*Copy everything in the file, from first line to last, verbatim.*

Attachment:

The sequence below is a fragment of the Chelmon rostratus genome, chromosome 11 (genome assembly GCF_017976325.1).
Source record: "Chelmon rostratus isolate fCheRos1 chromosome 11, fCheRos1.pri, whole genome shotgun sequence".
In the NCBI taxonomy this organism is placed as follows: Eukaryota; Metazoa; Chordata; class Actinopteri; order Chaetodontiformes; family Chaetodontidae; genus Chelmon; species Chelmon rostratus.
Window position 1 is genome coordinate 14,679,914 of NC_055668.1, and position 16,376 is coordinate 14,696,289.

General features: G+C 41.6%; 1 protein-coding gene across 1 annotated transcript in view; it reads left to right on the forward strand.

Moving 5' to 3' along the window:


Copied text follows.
The sequence below is a fragment of the Chelmon rostratus genome, chromosome 11 (genome assembly GCF_017976325.1).
Source record: "Chelmon rostratus isolate fCheRos1 chromosome 11, fCheRos1.pri, whole genome shotgun sequence".
In the NCBI taxonomy this organism is placed as follows: Eukaryota; Metazoa; Chordata; class Actinopteri; order Chaetodontiformes; family Chaetodontidae; genus Chelmon; species Chelmon rostratus.
Window position 1 is genome coordinate 14,679,914 of NC_055668.1, and position 16,376 is coordinate 14,696,289.

General features: G+C 41.6%; 1 protein-coding gene across 1 annotated transcript in view; it reads left to right on the forward strand.

Moving 5' to 3' along the window: